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Today’s Empty Stores Signal The Death Of ‘Black Friday’ As We Know It

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Black Friday started earlier than ever this year, but the expected mad rush hasn’t happened. Shoppers are posting Instagrams and Tweets of empty stores, and even the New York Times is getting in on the laughs. So is this the last Black Friday EVER? Probably not. But the last one is likely coming sooner than you think.

In theory, the malls should be flooded. Unemployment is at record lows, 4.1% according to the Bureau of Labor Statistics. Wages have kept pace with inflation. Credit is easy to get. Discretionary income is steadily growing. All of that usually adds up to spending, and it has. Just not at brick-and-mortar retailers — which this year have seen record numbers of store closings while once-mighty retailers face the chopping block.

Part of this, of course, is Amazon, since nobody wants to have to risk getting punched to buy a TV. Amazon will likely end 2017 controlling 44% of the ecommerce market, with eBay a distant second at 6.8%. But while that’s an easy fallback, that’s not a perfect explanation; Amazon can’t even crack the top twenty of the fastest growing retailers in the world, according to the National Retail Federation. Amazon’s big contribution is price pressure. Its size allows the company to keep the price low enough on goods that it’s competitive with almost any store you can think of.

Another part is that we’re simply buying less stuff. Your average American spent 2.3% less on clothes, for example, last year, and growth on buying all the other stuff we don’t need slowed last year, too. You can chalk this up to anything from Millennials valuing experiences over things, to the fact that holiday revenue is so important Black Friday is increasingly just another day on the calendar of holiday deals, but part of the explosive retail growth over the last two decades has been Americans buying computers, smartphones, and other tools. Now almost everybody has one, and as neat as the Google Home Mini is, it’s not exactly a must-have bit of tech.

Finally, well, like we said, who wants to get punched buying a TV? Last year there were multiple shootings on Black Friday, and even though most of those events had nothing to do with shopping, we’ve all seen the videos of the brawls and heard the stories of the shoving matches. While the violence of Black Friday is exaggerated, if you can get it cheaper elsewhere, or have to spend $20 more and not get thumped in the nuts with some grandma’s purse, why bother?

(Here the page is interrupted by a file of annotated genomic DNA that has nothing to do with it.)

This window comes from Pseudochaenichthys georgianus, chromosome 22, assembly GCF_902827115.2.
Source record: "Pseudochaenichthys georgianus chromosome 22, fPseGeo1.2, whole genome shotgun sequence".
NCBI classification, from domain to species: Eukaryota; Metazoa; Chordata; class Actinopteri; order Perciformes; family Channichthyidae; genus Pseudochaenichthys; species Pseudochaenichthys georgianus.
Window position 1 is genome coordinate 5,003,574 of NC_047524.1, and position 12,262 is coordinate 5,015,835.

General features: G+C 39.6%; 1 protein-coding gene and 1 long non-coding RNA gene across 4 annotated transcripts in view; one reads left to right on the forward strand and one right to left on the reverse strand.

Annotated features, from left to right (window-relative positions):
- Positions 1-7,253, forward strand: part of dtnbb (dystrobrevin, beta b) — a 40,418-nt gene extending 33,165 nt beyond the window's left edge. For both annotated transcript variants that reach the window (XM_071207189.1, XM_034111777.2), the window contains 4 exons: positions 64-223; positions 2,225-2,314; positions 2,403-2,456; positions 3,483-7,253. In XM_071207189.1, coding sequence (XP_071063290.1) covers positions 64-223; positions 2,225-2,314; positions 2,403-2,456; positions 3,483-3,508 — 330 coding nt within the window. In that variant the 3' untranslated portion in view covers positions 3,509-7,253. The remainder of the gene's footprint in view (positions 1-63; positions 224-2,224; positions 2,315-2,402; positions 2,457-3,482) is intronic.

Even if Amazon had stayed a bookseller, even if Black Friday crowds were kind and orderly, even if we had all the money in the world to spend on dancing Santas and discounted luggage, a lot of retailers would still be facing the hammer. The reality of the retail business is that a shocking number of chains have been bought by private investors who rack up as much debt as they can on the business, take their money out, and leave the chain to sink or swim. Whenever a retail chain closes a bunch of stores, they usually leave the landlord holding the bag for unpaid rent. So even solvent chains that have fended off the wolves, and there aren’t many, will still see their rents go up, even as Amazon continues squeezing their margins.

Brick-and-mortar retail won’t die tomorrow, of course. Even Amazon is getting into the game of selling things in big boxes of air, buying out Whole Foods for billions. But the way we shop, what we buy, and how we buy it is changing, and there’s less and less room for going to a store at 6am for a deal.

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